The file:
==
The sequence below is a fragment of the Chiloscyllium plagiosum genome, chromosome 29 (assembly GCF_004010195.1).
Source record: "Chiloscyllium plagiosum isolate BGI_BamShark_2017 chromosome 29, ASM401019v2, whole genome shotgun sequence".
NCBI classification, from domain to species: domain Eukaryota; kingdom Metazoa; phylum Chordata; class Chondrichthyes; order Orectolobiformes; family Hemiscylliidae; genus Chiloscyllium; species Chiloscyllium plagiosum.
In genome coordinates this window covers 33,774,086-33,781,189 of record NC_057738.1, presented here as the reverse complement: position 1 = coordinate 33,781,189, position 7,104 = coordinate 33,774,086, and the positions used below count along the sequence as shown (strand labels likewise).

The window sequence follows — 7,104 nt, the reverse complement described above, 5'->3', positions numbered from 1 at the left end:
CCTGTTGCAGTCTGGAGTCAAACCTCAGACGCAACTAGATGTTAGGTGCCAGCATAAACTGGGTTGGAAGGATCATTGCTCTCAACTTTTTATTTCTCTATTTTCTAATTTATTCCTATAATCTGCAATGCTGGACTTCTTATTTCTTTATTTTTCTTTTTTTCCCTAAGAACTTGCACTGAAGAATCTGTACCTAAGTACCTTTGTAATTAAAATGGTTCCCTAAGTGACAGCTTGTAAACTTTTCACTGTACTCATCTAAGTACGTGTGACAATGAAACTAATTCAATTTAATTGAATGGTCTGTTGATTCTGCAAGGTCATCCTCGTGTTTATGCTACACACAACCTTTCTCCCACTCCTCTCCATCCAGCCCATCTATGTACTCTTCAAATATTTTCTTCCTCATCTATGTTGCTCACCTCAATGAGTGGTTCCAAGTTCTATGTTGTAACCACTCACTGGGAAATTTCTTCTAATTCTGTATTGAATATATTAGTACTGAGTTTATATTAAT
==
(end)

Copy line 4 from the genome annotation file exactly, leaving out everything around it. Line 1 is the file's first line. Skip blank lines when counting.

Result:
In genome coordinates this window covers 33,774,086-33,781,189 of record NC_057738.1, presented here as the reverse complement: position 1 = coordinate 33,781,189, position 7,104 = coordinate 33,774,086, and the positions used below count along the sequence as shown (strand labels likewise).